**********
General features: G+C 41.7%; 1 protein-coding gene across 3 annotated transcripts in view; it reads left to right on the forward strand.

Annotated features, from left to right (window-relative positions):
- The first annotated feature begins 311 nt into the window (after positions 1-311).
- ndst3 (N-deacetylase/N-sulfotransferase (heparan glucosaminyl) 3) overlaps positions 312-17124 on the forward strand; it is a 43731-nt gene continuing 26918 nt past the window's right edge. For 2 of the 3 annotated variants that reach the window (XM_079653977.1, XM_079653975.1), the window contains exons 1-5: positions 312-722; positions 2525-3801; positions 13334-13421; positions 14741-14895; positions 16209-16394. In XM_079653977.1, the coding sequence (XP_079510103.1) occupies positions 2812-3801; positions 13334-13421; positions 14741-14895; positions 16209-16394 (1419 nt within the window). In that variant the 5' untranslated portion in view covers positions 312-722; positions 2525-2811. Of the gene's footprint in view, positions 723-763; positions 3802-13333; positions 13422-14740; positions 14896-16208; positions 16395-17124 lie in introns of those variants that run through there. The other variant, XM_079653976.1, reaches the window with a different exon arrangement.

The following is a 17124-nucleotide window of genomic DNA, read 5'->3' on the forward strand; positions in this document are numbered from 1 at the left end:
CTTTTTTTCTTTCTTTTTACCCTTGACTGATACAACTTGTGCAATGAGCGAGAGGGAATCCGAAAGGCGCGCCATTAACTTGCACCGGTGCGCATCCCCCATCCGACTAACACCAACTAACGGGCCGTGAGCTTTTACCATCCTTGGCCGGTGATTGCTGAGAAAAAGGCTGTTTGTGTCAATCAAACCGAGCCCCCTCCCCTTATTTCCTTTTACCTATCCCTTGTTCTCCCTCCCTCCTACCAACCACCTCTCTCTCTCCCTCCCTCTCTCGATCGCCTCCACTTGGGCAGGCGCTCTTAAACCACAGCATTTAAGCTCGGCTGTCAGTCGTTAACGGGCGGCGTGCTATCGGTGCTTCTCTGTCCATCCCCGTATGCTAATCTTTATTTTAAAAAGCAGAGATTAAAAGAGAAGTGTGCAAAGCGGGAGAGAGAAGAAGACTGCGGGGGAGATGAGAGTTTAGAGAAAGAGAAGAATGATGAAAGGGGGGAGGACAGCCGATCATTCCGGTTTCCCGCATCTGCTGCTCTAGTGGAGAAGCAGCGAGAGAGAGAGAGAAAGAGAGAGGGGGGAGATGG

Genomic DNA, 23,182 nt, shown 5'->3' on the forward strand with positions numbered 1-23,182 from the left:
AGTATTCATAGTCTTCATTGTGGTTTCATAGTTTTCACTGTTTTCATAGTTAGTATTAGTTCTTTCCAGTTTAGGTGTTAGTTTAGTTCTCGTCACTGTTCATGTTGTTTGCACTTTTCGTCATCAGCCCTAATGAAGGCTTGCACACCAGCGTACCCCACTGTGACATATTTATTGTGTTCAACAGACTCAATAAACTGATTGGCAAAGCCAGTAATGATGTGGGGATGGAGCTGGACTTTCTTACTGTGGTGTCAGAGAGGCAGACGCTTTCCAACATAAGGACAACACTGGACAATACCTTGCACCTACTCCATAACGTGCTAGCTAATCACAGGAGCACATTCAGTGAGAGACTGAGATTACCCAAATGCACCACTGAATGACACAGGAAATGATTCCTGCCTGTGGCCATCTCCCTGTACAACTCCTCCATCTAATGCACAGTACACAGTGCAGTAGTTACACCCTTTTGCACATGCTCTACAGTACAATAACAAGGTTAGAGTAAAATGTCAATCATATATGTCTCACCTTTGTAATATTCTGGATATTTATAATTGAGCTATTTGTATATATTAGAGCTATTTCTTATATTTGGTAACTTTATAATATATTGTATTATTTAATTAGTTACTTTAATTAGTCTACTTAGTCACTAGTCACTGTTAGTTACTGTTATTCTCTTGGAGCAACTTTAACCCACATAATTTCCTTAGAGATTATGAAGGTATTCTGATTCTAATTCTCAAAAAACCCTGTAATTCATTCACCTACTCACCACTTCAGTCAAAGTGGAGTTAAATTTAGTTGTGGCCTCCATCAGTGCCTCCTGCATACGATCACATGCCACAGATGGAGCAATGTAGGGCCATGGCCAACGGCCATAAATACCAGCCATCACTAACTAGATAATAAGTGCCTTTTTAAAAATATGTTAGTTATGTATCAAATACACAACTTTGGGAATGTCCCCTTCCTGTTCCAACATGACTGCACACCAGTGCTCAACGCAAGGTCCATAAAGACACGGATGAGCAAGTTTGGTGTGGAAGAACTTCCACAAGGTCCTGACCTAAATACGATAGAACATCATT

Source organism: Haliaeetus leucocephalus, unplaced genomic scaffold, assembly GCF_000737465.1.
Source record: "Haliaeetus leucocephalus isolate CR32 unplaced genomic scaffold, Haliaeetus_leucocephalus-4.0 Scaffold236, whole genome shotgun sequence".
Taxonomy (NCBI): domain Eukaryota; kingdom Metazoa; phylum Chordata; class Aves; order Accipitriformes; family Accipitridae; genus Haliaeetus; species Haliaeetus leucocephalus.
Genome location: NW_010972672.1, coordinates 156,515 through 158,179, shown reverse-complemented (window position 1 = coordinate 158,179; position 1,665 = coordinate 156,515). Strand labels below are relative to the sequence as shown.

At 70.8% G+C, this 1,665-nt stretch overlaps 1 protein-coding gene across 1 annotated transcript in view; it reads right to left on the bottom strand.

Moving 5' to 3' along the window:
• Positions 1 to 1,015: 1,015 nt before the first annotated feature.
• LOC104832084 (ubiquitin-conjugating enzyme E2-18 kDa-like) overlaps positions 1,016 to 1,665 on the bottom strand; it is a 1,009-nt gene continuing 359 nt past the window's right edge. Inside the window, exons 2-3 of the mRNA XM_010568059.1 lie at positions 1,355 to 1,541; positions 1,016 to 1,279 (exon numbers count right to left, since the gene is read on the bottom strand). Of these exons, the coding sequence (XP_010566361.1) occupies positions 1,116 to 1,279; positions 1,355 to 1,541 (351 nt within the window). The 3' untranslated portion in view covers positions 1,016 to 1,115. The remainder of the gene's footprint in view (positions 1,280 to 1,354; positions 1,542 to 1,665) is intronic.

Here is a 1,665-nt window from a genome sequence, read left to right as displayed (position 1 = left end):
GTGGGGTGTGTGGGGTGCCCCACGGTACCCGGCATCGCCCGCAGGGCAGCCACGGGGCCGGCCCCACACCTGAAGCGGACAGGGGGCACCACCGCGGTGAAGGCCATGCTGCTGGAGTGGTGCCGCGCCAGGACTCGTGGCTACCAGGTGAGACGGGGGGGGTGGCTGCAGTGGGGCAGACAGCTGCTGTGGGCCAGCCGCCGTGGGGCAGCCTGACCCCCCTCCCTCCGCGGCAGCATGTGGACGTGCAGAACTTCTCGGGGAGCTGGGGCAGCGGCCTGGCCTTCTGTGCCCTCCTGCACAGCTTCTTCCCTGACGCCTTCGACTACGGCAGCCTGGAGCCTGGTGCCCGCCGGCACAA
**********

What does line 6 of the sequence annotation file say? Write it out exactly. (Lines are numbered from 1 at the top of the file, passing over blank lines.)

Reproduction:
CTTTTTTTCTTTCTTTTTACCCTTGACTGATACAACTTGTGCAATGAGCGAGAGGGAATCCGAAAGGCGCGCCATTAACTTGCACCGGTGCGCATCCCCCATCCGACTAACACCAACTAACGGGCCGTGAGCTTTTACCATCCTTGGCCGGTGATTGCTGAGAAAAAGGCTGTTTGTGTCAATCAAACCGAGCCCCCTCCCCTTATTTCCTTTTACCTATCCCTTGTTCTCCCTCCCTCCTACCAACCACCTCTCTCTCTCCCTCCCTCTCTCGATCGCCTCCACTTGGGCAGGCGCTCTTAAACCACAGCATTTAAGCTCGGCTGTCAGTCGTTAACGGGCGGCGTGCTATCGGTGCTTCTCTGTCCATCCCCGTATGCTAATCTTTATTTTAAAAAGCAGAGATTAAAAGAGAAGTGTGCAAAGCGGGAGAGAGAAGAAGACTGCGGGGGAGATGAGAGTTTAGAGAAAGAGAAGAATGATGAAAGGGGGGAGGACAGCCGATCATTCCGGTTTCCCGCATCTGCTGCTCTAGTGGAGAAGCAGCGAGAGAGAGAGAGAAAGAGAGAGGGGGGAGATGG